Keira Knightley: They were great… the current Duchess of Devonshire actually took me into one of the rooms and showed me some of Georgiana’s things which I could actually look through, which was fantastic. I saw her gambling books, which was something we tried so hard to get into the film but could never quite make it completely work. She was a huge gambling addict, so it was amazing to see her debt books, in her own hand, and actually be able to look through those, and some of the letters they had there as well. She was wonderfully helpful.
But fundamentally at some point you have to put the biography away and you have to stick to the script. It is a dramatisation and it isn’t a documentary. You have to just trust the story that you’re trying to tell. And you have to let your own imagination go as well. It’s great to be able to read all these things, their actual letters, and you can kind of mull it all over and have it in the back of your head. But fundamentally you have to stick to the script.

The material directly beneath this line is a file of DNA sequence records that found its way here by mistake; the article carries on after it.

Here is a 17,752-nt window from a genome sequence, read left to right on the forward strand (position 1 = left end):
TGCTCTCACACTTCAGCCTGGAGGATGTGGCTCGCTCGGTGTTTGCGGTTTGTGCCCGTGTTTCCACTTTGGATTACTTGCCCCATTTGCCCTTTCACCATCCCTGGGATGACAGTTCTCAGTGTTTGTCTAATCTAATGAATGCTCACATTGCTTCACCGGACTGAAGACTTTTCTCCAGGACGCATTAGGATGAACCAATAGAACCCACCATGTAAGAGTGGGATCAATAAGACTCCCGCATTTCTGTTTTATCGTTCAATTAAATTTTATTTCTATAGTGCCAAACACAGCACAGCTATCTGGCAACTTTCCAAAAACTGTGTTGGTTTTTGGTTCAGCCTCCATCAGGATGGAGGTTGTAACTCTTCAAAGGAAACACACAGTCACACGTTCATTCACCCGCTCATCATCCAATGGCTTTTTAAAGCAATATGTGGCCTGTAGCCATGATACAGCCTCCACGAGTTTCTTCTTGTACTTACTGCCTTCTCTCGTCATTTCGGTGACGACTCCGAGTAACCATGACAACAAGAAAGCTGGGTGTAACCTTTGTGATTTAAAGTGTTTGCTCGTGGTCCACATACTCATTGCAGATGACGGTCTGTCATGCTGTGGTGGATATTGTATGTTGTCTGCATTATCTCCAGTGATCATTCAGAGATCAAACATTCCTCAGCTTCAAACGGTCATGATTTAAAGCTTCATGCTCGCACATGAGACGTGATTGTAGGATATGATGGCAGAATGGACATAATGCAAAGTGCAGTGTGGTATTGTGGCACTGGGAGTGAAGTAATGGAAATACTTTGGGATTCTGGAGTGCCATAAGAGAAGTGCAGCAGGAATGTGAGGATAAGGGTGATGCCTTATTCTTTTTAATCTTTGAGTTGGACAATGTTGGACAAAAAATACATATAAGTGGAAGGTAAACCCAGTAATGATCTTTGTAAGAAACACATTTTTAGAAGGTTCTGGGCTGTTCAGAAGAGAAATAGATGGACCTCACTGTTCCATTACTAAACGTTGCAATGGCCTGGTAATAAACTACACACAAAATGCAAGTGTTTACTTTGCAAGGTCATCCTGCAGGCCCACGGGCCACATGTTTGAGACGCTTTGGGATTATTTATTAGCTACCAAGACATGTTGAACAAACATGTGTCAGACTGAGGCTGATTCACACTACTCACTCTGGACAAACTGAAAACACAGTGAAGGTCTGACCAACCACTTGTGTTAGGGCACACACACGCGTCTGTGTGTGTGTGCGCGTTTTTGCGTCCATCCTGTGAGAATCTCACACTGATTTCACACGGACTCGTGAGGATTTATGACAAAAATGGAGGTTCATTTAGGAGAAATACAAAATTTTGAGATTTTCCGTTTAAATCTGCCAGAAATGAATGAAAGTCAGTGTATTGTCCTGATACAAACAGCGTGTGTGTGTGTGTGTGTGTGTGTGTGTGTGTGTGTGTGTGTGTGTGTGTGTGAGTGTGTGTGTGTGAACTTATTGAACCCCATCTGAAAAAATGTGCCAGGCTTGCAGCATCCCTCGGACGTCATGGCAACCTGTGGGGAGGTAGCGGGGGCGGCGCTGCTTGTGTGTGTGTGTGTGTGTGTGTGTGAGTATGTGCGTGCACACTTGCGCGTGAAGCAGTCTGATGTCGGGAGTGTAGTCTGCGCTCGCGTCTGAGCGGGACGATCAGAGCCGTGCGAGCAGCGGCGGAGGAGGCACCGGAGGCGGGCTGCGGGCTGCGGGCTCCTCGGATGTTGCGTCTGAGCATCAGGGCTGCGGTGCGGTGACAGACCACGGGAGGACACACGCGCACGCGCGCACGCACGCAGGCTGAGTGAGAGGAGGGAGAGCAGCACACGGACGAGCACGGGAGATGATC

Q. Did you feel there were parallels between the story of Georgiana and Princess Diana?
Keira Knightley: I was 11 when Diana died so I really don’t know what the actual story was, so I don’t think I can comment on the parallels. I was definitely aware of the images. I knew when I was going into it that she was a distant relation, but that’s as far as my knowledge goes. As Saul [Dibb] has said, I was very much making a film about Georgiana, Duchess of Devonshire. I think that she’s an interesting enough person to warrant a film completely about her, without comparison.
Q. The synopsis to the film says that, unlike Diana, Georgiana found her happiness – do you think of this as a happy ending?